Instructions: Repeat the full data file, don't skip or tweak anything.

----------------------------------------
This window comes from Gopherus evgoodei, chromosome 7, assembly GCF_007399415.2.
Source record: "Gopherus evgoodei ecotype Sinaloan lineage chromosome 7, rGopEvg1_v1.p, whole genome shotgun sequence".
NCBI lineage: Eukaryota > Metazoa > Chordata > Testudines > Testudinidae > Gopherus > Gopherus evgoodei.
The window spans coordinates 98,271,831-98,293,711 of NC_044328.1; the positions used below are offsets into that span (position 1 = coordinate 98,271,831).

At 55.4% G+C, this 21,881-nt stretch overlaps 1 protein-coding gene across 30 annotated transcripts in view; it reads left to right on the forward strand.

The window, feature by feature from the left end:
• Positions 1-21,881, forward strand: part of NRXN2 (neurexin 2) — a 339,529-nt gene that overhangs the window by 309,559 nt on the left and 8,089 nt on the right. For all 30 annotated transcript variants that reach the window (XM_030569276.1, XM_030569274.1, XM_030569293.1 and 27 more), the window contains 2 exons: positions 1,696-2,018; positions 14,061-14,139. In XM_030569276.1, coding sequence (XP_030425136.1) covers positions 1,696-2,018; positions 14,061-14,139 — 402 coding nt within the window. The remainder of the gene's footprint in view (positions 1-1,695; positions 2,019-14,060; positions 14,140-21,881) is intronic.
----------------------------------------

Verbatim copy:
This window comes from Gopherus evgoodei, chromosome 7, assembly GCF_007399415.2.
Source record: "Gopherus evgoodei ecotype Sinaloan lineage chromosome 7, rGopEvg1_v1.p, whole genome shotgun sequence".
NCBI lineage: Eukaryota > Metazoa > Chordata > Testudines > Testudinidae > Gopherus > Gopherus evgoodei.
The window spans coordinates 98,271,831-98,293,711 of NC_044328.1; the positions used below are offsets into that span (position 1 = coordinate 98,271,831).

At 55.4% G+C, this 21,881-nt stretch overlaps 1 protein-coding gene across 30 annotated transcripts in view; it reads left to right on the forward strand.

The window, feature by feature from the left end:
• Positions 1-21,881, forward strand: part of NRXN2 (neurexin 2) — a 339,529-nt gene that overhangs the window by 309,559 nt on the left and 8,089 nt on the right. For all 30 annotated transcript variants that reach the window (XM_030569276.1, XM_030569274.1, XM_030569293.1 and 27 more), the window contains 2 exons: positions 1,696-2,018; positions 14,061-14,139. In XM_030569276.1, coding sequence (XP_030425136.1) covers positions 1,696-2,018; positions 14,061-14,139 — 402 coding nt within the window. The remainder of the gene's footprint in view (positions 1-1,695; positions 2,019-14,060; positions 14,140-21,881) is intronic.